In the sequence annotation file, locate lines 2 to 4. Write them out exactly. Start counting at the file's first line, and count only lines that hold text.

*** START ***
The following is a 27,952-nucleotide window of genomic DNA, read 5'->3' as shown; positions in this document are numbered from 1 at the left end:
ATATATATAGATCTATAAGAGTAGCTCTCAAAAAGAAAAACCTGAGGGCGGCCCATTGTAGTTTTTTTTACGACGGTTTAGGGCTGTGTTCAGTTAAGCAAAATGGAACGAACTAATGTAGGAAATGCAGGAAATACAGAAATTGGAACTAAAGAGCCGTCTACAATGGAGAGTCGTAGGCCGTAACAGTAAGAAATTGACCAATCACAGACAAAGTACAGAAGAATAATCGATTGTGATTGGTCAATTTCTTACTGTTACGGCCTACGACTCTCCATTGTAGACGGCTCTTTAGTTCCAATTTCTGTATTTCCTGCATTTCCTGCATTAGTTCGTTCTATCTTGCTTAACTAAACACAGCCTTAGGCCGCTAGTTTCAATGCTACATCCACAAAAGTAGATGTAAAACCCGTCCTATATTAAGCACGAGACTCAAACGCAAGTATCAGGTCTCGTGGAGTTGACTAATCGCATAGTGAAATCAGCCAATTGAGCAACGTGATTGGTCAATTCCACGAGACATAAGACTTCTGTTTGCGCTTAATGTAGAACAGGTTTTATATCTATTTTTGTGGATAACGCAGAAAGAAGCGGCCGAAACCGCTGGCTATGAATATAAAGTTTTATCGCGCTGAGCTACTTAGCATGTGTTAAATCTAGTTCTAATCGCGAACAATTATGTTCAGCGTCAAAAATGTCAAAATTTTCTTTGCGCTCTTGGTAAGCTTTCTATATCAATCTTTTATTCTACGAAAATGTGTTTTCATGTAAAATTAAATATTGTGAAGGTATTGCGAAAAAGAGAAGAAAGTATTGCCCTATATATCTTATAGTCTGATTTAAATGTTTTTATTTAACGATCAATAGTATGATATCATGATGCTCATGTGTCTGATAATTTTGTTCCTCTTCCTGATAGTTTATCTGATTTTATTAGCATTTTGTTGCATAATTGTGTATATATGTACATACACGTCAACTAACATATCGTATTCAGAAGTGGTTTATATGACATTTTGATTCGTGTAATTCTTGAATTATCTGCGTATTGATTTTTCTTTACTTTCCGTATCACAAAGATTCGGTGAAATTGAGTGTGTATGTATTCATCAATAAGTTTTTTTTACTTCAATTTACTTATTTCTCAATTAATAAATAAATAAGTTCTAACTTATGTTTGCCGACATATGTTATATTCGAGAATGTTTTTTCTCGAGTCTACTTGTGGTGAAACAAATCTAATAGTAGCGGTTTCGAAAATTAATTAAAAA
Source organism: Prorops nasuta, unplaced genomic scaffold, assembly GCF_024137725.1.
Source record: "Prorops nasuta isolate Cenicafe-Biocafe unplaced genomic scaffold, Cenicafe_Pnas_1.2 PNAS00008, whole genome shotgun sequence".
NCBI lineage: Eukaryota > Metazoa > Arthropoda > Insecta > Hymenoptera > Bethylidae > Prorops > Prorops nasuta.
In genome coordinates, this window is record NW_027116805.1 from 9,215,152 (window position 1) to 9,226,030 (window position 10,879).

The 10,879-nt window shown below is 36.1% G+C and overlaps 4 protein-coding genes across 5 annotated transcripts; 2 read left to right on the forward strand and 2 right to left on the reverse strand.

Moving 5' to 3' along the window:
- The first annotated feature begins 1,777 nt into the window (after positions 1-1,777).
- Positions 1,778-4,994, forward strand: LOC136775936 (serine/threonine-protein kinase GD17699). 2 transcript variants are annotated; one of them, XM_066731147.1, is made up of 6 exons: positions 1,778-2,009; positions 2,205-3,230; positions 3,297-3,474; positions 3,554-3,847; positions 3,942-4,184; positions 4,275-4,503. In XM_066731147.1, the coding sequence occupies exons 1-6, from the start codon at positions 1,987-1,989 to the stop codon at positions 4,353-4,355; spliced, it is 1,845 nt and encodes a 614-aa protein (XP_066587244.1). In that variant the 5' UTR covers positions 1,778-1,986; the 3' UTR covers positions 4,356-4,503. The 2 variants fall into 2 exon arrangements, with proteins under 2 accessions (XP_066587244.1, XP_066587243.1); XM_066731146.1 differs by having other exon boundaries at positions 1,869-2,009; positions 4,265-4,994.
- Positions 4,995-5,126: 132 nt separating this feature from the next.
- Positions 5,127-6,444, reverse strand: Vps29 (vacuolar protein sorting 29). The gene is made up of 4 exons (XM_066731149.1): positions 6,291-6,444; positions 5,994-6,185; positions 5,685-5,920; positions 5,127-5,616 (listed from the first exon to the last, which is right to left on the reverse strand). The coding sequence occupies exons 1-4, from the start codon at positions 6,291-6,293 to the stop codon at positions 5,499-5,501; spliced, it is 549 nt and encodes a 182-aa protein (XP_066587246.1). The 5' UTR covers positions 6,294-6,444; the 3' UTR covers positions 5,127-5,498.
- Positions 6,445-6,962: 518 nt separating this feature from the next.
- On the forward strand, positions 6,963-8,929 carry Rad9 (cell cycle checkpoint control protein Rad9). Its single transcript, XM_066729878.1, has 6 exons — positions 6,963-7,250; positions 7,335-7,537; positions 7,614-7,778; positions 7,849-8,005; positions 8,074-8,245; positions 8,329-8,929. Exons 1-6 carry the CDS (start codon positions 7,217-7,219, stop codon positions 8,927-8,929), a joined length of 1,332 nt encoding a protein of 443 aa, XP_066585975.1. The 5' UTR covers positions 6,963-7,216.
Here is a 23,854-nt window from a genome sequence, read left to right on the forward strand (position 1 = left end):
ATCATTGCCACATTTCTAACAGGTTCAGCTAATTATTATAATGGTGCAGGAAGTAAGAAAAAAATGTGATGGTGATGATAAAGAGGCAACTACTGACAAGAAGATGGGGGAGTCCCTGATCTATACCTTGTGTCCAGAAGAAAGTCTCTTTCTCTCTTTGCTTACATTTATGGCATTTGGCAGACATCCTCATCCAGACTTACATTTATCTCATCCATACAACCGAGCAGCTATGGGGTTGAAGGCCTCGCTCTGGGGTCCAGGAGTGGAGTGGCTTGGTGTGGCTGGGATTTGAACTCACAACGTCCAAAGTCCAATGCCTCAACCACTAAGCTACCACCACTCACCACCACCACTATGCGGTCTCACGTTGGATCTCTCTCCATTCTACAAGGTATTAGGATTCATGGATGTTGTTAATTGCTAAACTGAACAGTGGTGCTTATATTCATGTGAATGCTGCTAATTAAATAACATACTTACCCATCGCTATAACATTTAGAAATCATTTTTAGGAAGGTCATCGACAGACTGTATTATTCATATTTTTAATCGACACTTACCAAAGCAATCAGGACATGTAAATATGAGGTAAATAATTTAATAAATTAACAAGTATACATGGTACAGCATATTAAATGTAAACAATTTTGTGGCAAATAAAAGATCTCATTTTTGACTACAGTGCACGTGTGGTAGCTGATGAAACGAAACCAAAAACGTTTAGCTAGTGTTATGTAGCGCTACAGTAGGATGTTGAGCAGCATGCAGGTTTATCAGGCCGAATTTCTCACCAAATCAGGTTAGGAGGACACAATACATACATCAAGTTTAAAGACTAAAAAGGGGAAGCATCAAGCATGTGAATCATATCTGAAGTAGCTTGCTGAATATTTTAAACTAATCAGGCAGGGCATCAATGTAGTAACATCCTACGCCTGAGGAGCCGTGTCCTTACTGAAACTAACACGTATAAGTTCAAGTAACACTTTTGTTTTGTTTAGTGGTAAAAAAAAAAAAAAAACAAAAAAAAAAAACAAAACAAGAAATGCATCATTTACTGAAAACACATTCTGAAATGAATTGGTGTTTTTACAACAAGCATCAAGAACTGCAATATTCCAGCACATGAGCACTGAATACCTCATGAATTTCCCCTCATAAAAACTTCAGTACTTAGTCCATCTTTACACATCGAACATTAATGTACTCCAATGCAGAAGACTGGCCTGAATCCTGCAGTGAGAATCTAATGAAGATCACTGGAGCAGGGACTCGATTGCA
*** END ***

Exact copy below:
ATATATATAGATCTATAAGAGTAGCTCTCAAAAAGAAAAACCTGAGGGCGGCCCATTGTAGTTTTTTTTACGACGGTTTAGGGCTGTGTTCAGTTAAGCAAAATGGAACGAACTAATGTAGGAAATGCAGGAAATACAGAAATTGGAACTAAAGAGCCGTCTACAATGGAGAGTCGTAGGCCGTAACAGTAAGAAATTGACCAATCACAGACAAAGTACAGAAGAATAATCGATTGTGATTGGTCAATTTCTTACTGTTACGGCCTACGACTCTCCATTGTAGACGGCTCTTTAGTTCCAATTTCTGTATTTCCTGCATTTCCTGCATTAGTTCGTTCTATCTTGCTTAACTAAACACAGCCTTAGGCCGCTAGTTTCAATGCTACATCCACAAAAGTAGATGTAAAACCCGTCCTATATTAAGCACGAGACTCAAACGCAAGTATCAGGTCTCGTGGAGTTGACTAATCGCATAGTGAAATCAGCCAATTGAGCAACGTGATTGGTCAATTCCACGAGACATAAGACTTCTGTTTGCGCTTAATGTAGAACAGGTTTTATATCTATTTTTGTGGATAACGCAGAAAGAAGCGGCCGAAACCGCTGGCTATGAATATAAAGTTTTATCGCGCTGAGCTACTTAGCATGTGTTAAATCTAGTTCTAATCGCGAACAATTATGTTCAGCGTCAAAAATGTCAAAATTTTCTTTGCGCTCTTGGTAAGCTTTCTATATCAATCTTTTATTCTACGAAAATGTGTTTTCATGTAAAATTAAATATTGTGAAGGTATTGCGAAAAAGAGAAGAAAGTATTGCCCTATATATCTTATAGTCTGATTTAAATGTTTTTATTTAACGATCAATAGTATGATATCATGATGCTCATGTGTCTGATAATTTTGTTCCTCTTCCTGATAGTTTATCTGATTTTATTAGCATTTTGTTGCATAATTGTGTATATATGTACATACACGTCAACTAACATATCGTATTCAGAAGTGGTTTATATGACATTTTGATTCGTGTAATTCTTGAATTATCTGCGTATTGATTTTTCTTTACTTTCCGTATCACAAAGATTCGGTGAAATTGAGTGTGTATGTATTCATCAATAAGTTTTTTTTACTTCAATTTACTTATTTCTCAATTAATAAATAAATAAGTTCTAACTTATGTTTGCCGACATATGTTATATTCGAGAATGTTTTTTCTCGAGTCTACTTGTGGTGAAACAAATCTAATAGTAGCGGTTTCGAAAATTAATTAAAAA
Source organism: Prorops nasuta, unplaced genomic scaffold, assembly GCF_024137725.1.
Source record: "Prorops nasuta isolate Cenicafe-Biocafe unplaced genomic scaffold, Cenicafe_Pnas_1.2 PNAS00008, whole genome shotgun sequence".